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Truisms, amateurs and tattoo needles

When I had my Americanophilic period I became fascinated by the artist Jenny Holzer, and perhaps especially the story of how she one morning in 1982 let the big electronic light board in Times Square Manhattan advertise message like "Ambivalence can ruin your life", "Murder has its sexual side" and "Everything that's interesting is new ". I don’t know much more about the incident but it was enough for me. I loved the idea, truisms instead of advertising in an urban landscape, that she had chosen to work in such an artificial material, as light boards in New York - the city that in many ways was the center of the world, where stressed men and women were just about to create the Roaring '80s. Here we can add that women in history often have been considered to be close to nature, that women and the female mind would be the opposite of the artificial and bourgeois. In this way, it is perhaps relevant to her work that she is a woman but yet chose to work in an artificial and non-organic material. Well, I might not be the first to have thought that.

Now ten years later, I have two quotes by Jenny Holzer tattooed: "Abuse of power comes as no surprise" and "Ambivalence can ruin your life" on the right forearm respective on the left calf. It may be seen as a tribute, she is an artist, sometimes I suspect that creativity is something God given that I may never understand, and therefore artists/writers/etc are a mystery to me. Sure to tattoo yourself can be seen as an expression of creativity, but I am still an amateur and I’m mediocre - and that’s okay, a very very small minority of all who get tattoos are professional artists, still we choose to mark our bodies permently anyway. One reason that I wrote down the previous sentence is that the tattoo-artist who made the "Abuse ..." tattoo on my arm did not seem to be entirely satisfied with the outcome. Though he did not have to worry about it, I liked the tattoo. I guess an expert in calligraphy could have written a nicer and better text, but as I said I was an amateur.

Amateurish or not, still something about the banal message feels very right for me. Another inspiration, except Holzer, actually is those people that have a theme for their tattoos and other body modifications, such as Eric "The Lizardman" Sprague. Say what you want about him but he’s definitely a guy who has had a plan and theme for his body modifications. Not to compare my tattoos with his works, but at least I too have a theme. So then comes the question if I will continue with the theme and get a third quote tattooed? It’s quite possible, however I want to learn more about calligraphy first, so I can design that one myself.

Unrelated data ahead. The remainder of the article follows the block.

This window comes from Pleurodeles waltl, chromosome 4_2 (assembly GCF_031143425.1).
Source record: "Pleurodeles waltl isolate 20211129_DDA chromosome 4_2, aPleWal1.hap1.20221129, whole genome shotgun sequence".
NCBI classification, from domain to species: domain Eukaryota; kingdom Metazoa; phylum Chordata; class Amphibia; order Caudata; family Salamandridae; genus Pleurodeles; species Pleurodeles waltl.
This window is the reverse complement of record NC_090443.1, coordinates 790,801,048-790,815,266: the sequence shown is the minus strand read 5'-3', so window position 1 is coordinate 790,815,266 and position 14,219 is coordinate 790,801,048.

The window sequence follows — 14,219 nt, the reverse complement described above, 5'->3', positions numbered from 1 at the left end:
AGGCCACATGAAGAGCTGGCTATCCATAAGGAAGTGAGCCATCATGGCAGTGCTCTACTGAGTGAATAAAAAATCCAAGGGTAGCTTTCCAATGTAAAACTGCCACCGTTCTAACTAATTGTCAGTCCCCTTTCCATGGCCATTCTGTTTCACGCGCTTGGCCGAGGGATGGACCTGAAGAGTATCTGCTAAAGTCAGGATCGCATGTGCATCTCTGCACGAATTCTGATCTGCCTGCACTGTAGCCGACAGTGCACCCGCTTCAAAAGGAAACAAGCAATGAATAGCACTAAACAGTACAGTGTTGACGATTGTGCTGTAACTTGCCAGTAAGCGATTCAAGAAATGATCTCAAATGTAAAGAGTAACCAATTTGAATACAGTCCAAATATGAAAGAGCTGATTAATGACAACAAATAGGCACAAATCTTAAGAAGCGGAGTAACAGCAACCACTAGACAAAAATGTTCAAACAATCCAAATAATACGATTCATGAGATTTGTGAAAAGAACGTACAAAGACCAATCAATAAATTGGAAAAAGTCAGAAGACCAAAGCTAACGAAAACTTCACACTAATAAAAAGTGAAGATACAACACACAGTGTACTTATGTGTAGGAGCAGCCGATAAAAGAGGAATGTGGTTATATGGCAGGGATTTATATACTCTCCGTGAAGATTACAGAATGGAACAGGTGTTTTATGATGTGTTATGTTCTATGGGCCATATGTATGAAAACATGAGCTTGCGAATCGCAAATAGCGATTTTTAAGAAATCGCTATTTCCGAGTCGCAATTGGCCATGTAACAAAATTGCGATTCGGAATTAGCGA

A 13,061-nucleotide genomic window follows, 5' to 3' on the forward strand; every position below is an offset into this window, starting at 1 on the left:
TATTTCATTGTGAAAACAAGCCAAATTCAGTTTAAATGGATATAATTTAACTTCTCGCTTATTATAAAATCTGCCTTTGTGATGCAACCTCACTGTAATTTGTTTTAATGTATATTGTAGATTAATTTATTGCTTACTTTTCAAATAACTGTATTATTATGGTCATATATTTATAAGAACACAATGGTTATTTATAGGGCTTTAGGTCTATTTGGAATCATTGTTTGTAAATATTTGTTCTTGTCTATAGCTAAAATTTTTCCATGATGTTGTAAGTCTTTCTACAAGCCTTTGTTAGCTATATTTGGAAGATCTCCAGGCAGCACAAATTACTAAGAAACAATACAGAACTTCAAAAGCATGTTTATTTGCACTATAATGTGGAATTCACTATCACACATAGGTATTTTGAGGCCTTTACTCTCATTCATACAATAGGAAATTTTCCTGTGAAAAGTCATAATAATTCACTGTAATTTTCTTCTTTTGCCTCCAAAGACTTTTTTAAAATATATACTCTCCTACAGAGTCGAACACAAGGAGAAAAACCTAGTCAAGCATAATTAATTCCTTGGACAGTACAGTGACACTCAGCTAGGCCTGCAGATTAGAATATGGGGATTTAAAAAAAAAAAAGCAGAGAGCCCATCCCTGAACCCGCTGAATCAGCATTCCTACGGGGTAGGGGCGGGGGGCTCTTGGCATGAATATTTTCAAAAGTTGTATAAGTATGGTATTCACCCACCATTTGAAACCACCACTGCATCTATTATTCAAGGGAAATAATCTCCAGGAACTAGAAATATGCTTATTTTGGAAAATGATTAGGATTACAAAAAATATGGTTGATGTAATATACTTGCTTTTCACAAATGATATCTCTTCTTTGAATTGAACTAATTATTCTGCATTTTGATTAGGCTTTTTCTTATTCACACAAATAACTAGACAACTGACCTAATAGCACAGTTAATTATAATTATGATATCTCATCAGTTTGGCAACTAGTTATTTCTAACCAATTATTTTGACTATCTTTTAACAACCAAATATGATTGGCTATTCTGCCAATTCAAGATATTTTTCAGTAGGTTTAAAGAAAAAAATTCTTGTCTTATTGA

That was something about the background to the two tattoos. Now is the time to write a few words about the performance. The tattoo on my leg was made by a man named Mats, and the name of the guy who made the tattoo on my arm was Tord. Their style of tattooing were slightly different, in fact I would say that Tord was more of a craftsman. He spend more time on drawing the motive, Mats had his "intern" write the text on a computer and print it out, Tord didn’t even had a computer in the studio. Unfortunately, it was also so that while Mats studio was almost clinically clean Tord's studio had a hygienic standard that would have been more appropriate for some other craft. He had an autoclave, the needles were disposable, he disinfected my arm before he started, etc. But there were a number of small details, the bunk didn’t seem to be cleaned between clients, he did not change gloves after touching anything, things that really lowered the overall impression. Well perhaps I should point out that the tattoo in all cases healed well.

At last, in a way it’s problematic to use another persons art for tattoos, I don't really want Jenny Holzer will find out that I got these tattoos. Of course it’s to overestimate the importance of myself and my tattoos, but chances are that I so to speak have misused her work of art, while using it in this way. Another thing that may be harder to understand and explain, but if I was her I wouldn’t have liked if my work inspired tattoos. I simply think that I don’t want to affect the lives of others in that way. Sure we can always speculate that Jenny Holzer is different, why should anyone be an artist unless one want to influent people, even influent people to get tattoos, but it is not really relevant to this article.

Edit: As you might understand English isn’t my first language, but I think you can read it anyway.

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submitted by: Ekh
on: 05 April 2010
in Lettering Tattoos

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